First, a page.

Public appearances by Tamil Nadu Chief Minister J. Jayalalithaa have been rare over the past two years, with her party trying to scotch rumours surrounding her health.
Still, the 68-year-old actress- turned-politician, who has been battling suggestions that she is suffering from a kidney or liver ailment, is seen to have the edge in the upcoming elections for 234 seats in the southern state.
A recent survey conducted by television channels Times Now and India TV, with pollster research organisation CVoter, has predicted 130 out of 234 seats for the alliance led by her party, the Anna Dravida Munnetra Kazhagam (AIADMK). The rival Dravida Munnetra Kazhagam (DMK) and Congress alliance is expected to win 70 seats, while the People's Welfare Front, an alliance of small parties that includes the Communist Party of India, is tipped to take 30 to 34 seats .
The southern state of Tamil Nadu is an auto-manufacturing hub that is one of India's most prosperous states. It grew by over 8 per cent last year and has been successful in attracting foreign investments, including from Singapore
But its politics has remained insular, dominated by the local DMK and AIADMK parties, which have alternated in power for over five decades.
National parties have little influence. The Bharatiya Janata Party did not win a single seat in the 2011 elections and Congress took just five, compared with 150 won by the AIADMK and 23 by the DMK.
In many villages and towns, the red and black flags of the DMK and AIADMK flutter from poles or are painted on the sides of houses.
The DMK is led by Mr M. Karunanidhi, a 93-year-old patriarch often seen with his trademark dark glasses. He is the face of the party, together with his son Stalin, named after the Russian strongman, who is in charge of day-to-day running of the party. The party remains confident it will come to power by unrolling a massive door-to-door campaign.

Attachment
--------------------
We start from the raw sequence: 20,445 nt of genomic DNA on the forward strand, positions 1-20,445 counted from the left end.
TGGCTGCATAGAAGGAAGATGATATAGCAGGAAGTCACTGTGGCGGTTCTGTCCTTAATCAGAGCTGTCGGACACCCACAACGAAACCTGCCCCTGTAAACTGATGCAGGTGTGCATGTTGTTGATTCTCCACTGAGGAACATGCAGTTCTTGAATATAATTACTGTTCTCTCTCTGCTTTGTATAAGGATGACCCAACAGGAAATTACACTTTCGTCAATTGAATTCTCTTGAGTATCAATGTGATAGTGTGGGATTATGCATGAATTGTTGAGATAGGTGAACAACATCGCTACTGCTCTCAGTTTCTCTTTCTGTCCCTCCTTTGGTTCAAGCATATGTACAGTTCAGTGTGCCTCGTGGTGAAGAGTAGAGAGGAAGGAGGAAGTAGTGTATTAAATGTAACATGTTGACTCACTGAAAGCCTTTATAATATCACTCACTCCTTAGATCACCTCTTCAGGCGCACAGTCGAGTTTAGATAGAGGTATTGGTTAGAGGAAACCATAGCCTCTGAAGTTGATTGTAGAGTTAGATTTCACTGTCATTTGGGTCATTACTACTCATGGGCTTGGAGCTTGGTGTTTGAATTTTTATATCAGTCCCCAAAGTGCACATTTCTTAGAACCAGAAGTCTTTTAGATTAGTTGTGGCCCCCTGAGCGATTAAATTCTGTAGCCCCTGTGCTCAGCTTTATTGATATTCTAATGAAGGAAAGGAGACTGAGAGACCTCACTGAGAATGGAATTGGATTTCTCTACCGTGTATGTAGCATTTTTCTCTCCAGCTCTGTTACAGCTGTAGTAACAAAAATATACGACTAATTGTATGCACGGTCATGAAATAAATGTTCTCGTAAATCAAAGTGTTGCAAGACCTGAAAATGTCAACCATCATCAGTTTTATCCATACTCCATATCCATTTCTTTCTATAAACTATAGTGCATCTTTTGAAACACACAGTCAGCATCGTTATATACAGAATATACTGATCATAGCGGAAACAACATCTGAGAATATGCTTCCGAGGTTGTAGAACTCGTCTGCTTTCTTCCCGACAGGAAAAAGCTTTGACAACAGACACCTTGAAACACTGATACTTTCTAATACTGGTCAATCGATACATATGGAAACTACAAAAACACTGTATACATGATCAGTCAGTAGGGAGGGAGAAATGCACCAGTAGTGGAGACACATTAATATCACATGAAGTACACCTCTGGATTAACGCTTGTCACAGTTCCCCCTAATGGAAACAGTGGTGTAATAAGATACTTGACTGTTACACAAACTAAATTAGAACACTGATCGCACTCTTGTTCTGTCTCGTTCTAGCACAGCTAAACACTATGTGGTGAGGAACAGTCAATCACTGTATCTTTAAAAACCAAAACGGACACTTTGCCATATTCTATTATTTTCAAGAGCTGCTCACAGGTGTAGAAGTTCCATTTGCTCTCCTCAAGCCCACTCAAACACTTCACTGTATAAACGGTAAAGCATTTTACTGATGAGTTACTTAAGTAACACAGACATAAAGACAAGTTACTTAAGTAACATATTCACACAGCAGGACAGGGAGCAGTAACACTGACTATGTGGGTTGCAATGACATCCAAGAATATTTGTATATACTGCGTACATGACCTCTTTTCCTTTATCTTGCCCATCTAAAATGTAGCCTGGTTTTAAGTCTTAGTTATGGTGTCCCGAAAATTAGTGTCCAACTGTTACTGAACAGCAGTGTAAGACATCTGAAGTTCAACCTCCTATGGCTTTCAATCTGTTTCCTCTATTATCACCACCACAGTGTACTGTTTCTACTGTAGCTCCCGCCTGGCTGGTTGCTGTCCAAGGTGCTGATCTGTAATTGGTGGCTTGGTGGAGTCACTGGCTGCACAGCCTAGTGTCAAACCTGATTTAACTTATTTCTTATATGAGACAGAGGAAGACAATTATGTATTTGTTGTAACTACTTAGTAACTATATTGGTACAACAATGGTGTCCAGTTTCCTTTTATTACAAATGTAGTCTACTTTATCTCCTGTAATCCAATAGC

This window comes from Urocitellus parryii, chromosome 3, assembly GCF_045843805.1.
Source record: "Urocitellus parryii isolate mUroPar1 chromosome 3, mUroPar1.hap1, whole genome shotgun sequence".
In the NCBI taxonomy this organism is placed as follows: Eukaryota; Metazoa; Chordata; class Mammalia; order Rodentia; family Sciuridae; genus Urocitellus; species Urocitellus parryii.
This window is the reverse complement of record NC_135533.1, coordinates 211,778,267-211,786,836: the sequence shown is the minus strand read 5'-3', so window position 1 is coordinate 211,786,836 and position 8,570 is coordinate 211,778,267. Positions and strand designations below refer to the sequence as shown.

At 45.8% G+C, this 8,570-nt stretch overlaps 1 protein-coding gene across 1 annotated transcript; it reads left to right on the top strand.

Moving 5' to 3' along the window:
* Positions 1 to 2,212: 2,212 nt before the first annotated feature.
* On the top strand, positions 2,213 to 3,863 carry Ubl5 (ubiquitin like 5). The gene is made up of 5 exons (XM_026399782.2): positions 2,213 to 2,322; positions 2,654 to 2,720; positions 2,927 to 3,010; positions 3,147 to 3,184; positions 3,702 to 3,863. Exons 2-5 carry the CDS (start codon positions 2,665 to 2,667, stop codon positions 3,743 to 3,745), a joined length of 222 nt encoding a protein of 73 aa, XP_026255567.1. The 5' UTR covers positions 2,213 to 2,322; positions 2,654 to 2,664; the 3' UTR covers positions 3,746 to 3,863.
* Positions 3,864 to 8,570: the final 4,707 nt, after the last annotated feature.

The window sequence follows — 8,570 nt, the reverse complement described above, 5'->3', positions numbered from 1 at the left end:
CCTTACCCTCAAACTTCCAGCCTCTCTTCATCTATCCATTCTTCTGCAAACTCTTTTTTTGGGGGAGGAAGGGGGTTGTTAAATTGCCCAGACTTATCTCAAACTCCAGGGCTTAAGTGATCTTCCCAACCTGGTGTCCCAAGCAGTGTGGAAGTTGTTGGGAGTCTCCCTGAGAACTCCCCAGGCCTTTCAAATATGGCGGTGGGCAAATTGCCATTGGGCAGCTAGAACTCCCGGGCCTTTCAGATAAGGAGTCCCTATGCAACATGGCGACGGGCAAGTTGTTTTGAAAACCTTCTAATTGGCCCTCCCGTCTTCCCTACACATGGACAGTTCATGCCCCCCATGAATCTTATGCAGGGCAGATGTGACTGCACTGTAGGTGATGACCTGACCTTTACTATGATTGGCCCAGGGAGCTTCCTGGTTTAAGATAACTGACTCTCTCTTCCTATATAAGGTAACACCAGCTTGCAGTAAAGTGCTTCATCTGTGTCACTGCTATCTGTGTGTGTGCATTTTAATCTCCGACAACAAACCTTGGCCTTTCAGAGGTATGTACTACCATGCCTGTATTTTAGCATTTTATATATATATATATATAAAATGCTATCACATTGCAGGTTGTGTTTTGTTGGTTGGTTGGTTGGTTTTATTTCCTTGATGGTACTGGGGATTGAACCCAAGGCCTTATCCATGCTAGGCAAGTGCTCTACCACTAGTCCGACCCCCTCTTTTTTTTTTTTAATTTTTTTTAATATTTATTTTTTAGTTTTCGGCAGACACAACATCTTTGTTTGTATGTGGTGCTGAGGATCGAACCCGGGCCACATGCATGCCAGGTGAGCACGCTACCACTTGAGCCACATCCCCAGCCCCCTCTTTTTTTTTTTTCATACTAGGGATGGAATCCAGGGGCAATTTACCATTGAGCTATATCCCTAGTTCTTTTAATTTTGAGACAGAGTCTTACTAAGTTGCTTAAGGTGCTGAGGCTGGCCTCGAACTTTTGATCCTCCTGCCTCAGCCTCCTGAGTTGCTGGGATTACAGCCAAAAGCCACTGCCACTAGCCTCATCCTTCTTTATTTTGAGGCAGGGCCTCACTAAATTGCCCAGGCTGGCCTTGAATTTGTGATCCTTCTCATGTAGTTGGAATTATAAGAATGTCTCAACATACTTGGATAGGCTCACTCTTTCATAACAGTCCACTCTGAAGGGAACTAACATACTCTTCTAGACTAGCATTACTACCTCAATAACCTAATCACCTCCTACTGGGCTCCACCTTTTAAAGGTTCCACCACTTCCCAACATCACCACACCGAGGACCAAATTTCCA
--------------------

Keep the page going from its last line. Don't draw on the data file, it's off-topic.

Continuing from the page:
"The campaign is going really well... We are going door to door and every candidate is present on social media," said Mr J. Anbazhagan, a secretary of DMK's Chennai West District. "We are telling the people that... the government has not performed and that it is a one- person dictatorial party."
Still, in an election dominated by the two main southern personalities rather than any issue, political experts believe that Tamil Nadu could also mount a surprise.
Voters in this election have a third alternative in the People's Welfare Front, a new alliance. Although it is experiencing teething troubles, it could still hurt the bigger parties.
Said Chennai-based political commentator Gnani Sankaran: "This new formation did not happen in the last 20 years. There is a new trend. They may not win the polls but they will make a dent in the political structure of Tamil Nadu.
"There is no single dominating issue and anti-incumbency is not visible, but the point is you cannot predict elections in Tamil Nadu. Parties have lost power in (past) elections even though they have not had a negative record."
Although coming off the success of schemes aimed at helping the poor, such as the "Amma" or "mother" canteens that offer food at highly subsidised rates, Ms Jayalalithaa is not taking any chances.
She is personally selecting candidates for the assembly seats and even denying seats to some of her Cabinet colleagues. She is expected to hit the campaign trail on Saturday in Chennai's RK Nagar, where she is seeking re-election.
Unlike other parties where dissension is an issue, Ms Jayalalithaa's popularity remains undiminished even though she was briefly jailed in 2014 and lost her post following a graft conviction that was overturned by a High Court last year.
There is confidence of a return to power in the party.
"She is fit as a fiddle," said an AIADMK functionary who did not want to be named. "You will see, she will campaign extensively throughout Tamil Nadu."